To what extent do the female characters in Pride and Prejudice carry responsibilities for their actions and events?
The female characters of Jane Austen's Pride and Prejudice are representatives Austen's own rebellious feelings against the social norms to which women are often attached as if they were not worthy to think and act for themselves.
The Bennet sisters are thought to be unruly by the likes of Lady Catherine, Miss Bingley, and Mrs. Hurst only because they do not seem to demonstrate the extreme rules of decorum that are customary of ladies of higher upbringing. However, the real problem of the Bennet sisters is not that they are not well-brought up, but that they are allowed to think for themselves.
This is moreevident in Elizabeth and Lydia than in the rest of the Bennet sisters. Yet, both sisters make contrastingly different choices as far as how they would take responsibility for their actions.
Elizabeth's main issue isspeaking out her mind before thinking straight. She is prone to generalizations and she emits judgement about things that she believes are true. In the end, when she realizes that Darcy was not a proud man, nor Wickham a victim, she takes the massive step of telling each man how she was in the wrong. Elizabeth takes her freedom of expression to both make the mistake and then ask for forgiveness about it.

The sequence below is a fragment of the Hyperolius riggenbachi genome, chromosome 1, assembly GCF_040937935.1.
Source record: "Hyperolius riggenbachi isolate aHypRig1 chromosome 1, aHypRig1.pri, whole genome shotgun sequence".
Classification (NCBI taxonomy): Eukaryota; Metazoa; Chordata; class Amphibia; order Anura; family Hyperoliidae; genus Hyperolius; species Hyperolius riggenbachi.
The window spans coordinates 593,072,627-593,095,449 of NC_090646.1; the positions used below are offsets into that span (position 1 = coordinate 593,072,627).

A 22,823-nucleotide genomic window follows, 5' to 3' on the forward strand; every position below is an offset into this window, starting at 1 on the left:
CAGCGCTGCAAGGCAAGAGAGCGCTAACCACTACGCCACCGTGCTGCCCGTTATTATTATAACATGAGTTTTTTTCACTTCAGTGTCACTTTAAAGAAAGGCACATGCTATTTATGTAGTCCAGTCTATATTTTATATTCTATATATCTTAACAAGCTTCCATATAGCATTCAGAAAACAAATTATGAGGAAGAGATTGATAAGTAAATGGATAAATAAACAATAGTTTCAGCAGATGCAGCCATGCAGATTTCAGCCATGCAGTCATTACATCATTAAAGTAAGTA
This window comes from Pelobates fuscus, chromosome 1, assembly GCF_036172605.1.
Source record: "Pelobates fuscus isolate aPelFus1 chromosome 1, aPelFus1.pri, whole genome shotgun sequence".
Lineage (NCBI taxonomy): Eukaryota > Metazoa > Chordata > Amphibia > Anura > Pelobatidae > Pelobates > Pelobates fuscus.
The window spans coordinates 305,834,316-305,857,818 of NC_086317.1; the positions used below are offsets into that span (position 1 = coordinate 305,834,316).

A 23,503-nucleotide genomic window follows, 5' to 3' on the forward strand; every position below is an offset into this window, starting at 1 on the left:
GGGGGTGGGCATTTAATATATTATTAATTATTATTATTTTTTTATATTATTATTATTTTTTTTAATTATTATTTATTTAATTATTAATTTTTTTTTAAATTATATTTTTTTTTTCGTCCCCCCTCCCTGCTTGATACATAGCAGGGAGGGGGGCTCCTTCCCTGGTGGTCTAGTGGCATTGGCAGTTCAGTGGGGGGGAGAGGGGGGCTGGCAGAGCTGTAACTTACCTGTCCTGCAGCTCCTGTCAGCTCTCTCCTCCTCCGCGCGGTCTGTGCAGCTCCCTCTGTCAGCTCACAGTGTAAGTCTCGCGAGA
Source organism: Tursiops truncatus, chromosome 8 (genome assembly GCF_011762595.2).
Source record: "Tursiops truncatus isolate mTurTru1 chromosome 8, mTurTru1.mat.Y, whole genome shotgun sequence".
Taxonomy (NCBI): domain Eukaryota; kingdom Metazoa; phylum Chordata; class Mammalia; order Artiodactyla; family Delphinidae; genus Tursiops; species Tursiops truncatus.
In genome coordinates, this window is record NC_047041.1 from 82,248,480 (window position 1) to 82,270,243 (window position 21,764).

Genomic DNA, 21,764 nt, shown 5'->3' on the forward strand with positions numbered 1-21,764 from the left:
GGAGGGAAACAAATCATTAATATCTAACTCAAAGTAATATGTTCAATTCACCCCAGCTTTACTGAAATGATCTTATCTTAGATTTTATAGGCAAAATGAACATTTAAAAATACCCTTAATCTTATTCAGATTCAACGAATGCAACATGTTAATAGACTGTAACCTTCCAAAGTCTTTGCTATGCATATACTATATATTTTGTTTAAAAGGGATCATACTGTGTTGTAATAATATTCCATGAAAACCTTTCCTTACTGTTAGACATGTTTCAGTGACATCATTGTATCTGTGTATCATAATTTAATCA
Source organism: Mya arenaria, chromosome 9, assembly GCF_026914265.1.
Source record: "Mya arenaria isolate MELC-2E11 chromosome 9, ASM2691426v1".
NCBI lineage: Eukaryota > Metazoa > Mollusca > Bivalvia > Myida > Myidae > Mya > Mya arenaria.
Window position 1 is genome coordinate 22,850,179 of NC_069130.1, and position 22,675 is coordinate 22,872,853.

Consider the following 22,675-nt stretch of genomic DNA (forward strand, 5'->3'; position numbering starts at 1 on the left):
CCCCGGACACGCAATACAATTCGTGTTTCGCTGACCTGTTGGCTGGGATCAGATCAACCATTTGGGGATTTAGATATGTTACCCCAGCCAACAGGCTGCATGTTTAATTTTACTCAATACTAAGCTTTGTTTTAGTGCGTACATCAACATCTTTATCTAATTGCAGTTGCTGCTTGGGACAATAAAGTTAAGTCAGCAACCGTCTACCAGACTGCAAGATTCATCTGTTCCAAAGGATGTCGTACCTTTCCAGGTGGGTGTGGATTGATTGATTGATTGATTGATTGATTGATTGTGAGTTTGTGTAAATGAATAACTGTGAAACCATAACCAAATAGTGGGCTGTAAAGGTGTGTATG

Lydia's problem is that she is a bad influence to Kitty, that she is boy-crazy, unreasonable, and immature. She does not care about decorum at all and is not ashamed of her eloping with Wickham at the young age of 15, and unmarried. When Wickham is forced to marry her, Lydia is blind enough not to realize that her marriage is simply a patch to cover a potential scandal. She is even proud of the fact that she is to be known as "Mrs. Wickham", and that she has privileges over her sisters for being the first one married. In other words, Lydia has no notion of responsibility, and she is a flat character in that she never changes in the story. In fact, as time passes by, her lack of common sense becomes more and more evident.
Therefore, the two most controversial Bennet sisters have their way in that they can think and act independently, but only one of them seems to have matured enough to recognize right from wrong and accept responsibility for her actions.